How exercise improves the strength of your brain

There is a large body of research that shows positive effects of exercise on our brain. In short, neuroscientists have found 2 main improvements. First, exercise improves alertness, attention and motivation. Second, it stimulates the storage of new information in your brain.  In short, exercising will make you smarter.

That is the good news. The bad news is that it takes real effort. There are no magic pills, super effective 2 minute workouts, or other shortcuts. If you want to exercise your brain (your brain can actually increase in size), you have to put in the work. Similar to your muscles, your brain needs training to grow.

What kind of exercise?

Cardiovascular training
Get your heart rate up by running, cycling, or circuit training.

Sports that need motor abilities
Exercise that demands coordination forces your mind to work more compared to jogging. You think of tennis, basketball, or anything else that needs motor skills.

Stretching and Flexibility workouts
Flexibility is often overlooked. Even by people who workout for years.  Stretching, and being more flexible in general, will decrease the risk of injuries. For example, you have more chances of back injuring if you have short hamstrings.

Switch things up. Are going to the gym for 3 times a week for years? Take up Yoga. Are you addicted to spinning class? Hit the weights once per week. The key is to have variety in your exercise routines. This is not only good for your body, but also your mind.

Training Intensity
The real magic happens at higher intensity. This is only recommended for people who are not new to exercising. Starting with high-intensity workouts is harmful if you do not have at least 6-8 months of consistent daily exercise under your belt. Researchers recommend to have at least 30 minutes of exercise 6 days a week. If you are new to exercise, start by taking 30-minute walks. Every day. You will start feeling better immediately.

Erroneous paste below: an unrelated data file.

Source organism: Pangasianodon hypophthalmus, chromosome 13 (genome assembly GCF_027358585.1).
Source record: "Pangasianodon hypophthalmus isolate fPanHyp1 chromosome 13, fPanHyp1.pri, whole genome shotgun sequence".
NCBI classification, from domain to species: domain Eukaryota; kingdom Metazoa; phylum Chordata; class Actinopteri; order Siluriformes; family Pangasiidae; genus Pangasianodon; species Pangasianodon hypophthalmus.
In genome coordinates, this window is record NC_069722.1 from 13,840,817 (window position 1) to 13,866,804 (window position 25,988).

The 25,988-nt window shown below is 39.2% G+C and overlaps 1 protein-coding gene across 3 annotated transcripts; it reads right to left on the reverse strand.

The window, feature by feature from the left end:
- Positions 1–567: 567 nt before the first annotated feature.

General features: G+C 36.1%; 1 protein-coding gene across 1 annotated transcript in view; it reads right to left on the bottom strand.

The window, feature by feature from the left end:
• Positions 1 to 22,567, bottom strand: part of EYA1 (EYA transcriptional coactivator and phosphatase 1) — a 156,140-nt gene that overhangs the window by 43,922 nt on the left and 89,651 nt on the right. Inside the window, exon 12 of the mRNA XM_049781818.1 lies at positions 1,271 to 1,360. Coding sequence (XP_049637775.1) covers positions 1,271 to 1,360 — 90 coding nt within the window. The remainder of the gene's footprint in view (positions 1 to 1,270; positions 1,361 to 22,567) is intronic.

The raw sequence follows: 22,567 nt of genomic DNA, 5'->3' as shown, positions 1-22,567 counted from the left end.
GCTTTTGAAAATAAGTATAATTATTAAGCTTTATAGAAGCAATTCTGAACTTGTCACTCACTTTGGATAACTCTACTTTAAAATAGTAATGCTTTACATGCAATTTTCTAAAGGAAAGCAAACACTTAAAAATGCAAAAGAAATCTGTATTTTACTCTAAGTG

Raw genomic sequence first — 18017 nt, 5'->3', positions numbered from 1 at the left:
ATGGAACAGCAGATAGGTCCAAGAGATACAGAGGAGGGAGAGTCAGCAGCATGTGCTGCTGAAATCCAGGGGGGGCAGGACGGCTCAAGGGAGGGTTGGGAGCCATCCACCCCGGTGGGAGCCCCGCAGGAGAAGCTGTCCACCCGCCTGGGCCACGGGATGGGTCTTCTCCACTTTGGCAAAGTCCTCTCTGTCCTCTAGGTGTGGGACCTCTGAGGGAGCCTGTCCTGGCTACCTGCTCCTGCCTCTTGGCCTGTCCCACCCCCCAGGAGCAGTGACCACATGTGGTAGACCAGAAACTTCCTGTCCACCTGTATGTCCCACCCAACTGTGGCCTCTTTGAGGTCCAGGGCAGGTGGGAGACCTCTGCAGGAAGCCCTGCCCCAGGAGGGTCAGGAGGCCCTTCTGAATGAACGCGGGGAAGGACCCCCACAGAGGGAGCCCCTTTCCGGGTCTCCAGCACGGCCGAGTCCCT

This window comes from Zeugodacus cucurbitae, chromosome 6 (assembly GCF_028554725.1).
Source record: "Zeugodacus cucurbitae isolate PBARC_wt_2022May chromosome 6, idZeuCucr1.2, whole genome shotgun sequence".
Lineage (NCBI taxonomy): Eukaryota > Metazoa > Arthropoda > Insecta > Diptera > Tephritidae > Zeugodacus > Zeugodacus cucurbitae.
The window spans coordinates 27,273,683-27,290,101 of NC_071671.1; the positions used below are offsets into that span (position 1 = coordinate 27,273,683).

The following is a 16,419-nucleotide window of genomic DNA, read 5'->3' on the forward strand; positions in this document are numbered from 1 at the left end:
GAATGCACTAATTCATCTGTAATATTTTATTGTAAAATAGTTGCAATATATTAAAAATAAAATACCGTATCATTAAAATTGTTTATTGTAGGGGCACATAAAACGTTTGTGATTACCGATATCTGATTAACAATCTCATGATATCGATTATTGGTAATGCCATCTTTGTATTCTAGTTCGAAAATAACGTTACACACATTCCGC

Working out at high intensity (70%-90% of your maximum heart rate), stimulates a lot of dopamine. The same happy chemical that is associated with sex, food, and social interactions. Serotonin is also affected by exercise. This has a positive effect on your self-esteem.

No matter how hard you train, working out at low intensity has benefits. Next time you don’t feel like going to the gym, remind yourself that is the exact reason you are going. You will feel better after your workout. Don’t trust me, trust the science.

 

 

3 comments

  1. As Donald Trump would say: “Exercise: It’s HUUUUGE!”

    I just finished reading John Ratey’s book Spark, which is all about the science of how exercise affects the brain. The key takeaway: If you’re not exercising or at least moving your body as much as possible on a daily basis… you’re missing out big time.

  2. Statnam Mipham’s wonderful book Running with the Mind of Meditation draws some interesting parallels between running as exercise for the body and meditation as exercise for the mind: both demand patience, persistence and perseverance as we strengthen our abilities to exercise 20 minutes at a time through to 4 hours.

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